Thursday, February 28th
Cavity Quantum Electrodynamics on a chip
Cavity quantum electrodynamics, or cavity QED, is the study of the fundamental interactions between light (photons) and matter (atoms) which take place inside an optical cavity. The first single atom experiments in cavity QED witnessed unique quantum effects which appear only when a single photon is present in the cavity. The last 20 years have seen remarkable achievements in this field, some of which were honored with the Nobel prize last October.
Atoms in optical cavities have attracted special interest as a potential platform for quantum information science. Quantum information is a modern branch of physics that employs the properties of certain quantum mechanical systems for generating, processing and transmitting special quantum states. Such states might be used to process quantum algorithms, or be stored in a quantum memory, in analogy to our conventional computers. In order to perform useful tasks, quantum information devices must be scaled up to a large number of connected components. To achieve scalability with atoms in cavities, one approach is to use tools from nanotechnology to create cavities on a patterned chip.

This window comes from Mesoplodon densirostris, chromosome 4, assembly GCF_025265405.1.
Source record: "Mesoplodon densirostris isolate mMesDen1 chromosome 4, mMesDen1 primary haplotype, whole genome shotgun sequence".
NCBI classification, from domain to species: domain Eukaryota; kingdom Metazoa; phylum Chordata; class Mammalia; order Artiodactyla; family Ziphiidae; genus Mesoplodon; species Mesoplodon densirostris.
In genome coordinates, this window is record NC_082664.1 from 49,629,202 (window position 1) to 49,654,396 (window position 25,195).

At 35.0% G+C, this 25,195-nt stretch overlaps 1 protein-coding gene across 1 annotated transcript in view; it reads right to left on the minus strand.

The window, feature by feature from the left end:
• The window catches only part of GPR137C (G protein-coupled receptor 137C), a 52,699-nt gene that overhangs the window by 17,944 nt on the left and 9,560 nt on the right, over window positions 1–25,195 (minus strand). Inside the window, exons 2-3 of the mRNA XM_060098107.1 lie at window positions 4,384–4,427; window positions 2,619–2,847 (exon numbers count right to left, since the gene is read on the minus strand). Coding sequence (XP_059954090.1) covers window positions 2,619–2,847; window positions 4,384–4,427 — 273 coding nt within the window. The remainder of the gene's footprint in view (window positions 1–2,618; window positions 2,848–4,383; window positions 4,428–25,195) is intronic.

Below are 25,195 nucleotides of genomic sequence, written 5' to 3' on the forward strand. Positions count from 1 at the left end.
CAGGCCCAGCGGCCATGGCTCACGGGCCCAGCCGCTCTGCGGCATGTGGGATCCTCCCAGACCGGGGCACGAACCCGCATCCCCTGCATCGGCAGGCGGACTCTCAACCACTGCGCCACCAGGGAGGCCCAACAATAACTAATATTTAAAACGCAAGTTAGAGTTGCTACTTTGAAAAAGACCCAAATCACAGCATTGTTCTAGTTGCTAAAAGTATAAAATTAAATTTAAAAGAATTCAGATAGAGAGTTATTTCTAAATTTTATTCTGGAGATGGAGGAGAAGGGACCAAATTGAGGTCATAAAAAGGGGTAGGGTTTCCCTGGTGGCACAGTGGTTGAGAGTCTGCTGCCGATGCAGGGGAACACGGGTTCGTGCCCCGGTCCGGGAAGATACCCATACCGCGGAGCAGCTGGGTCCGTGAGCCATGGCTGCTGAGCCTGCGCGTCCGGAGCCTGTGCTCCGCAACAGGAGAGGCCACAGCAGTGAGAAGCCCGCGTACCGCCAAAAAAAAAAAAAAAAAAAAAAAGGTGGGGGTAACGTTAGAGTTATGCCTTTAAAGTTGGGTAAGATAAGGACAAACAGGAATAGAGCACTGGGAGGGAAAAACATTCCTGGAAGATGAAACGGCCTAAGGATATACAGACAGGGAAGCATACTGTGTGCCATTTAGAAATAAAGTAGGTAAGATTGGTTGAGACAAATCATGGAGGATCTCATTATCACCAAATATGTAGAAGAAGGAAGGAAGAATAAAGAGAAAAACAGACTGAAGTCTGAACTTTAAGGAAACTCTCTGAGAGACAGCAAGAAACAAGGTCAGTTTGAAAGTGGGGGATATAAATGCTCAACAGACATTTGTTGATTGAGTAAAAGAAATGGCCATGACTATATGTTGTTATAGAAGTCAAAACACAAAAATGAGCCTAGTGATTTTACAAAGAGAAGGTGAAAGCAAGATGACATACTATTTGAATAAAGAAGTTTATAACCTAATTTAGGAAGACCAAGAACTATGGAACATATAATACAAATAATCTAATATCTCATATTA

In this talk I will give an overview of recent progress in the field of cavity QED, including an introduction to the basic concepts of quantum information. I will then describe the quantum information experiments we conduct on cold atoms in cavities at the California Institute of Technology.
Refreshments at 10:50 AM. Seminar begins at 11:00 AM.
Building 8, Room 241
For further information, please call (909) 869-4014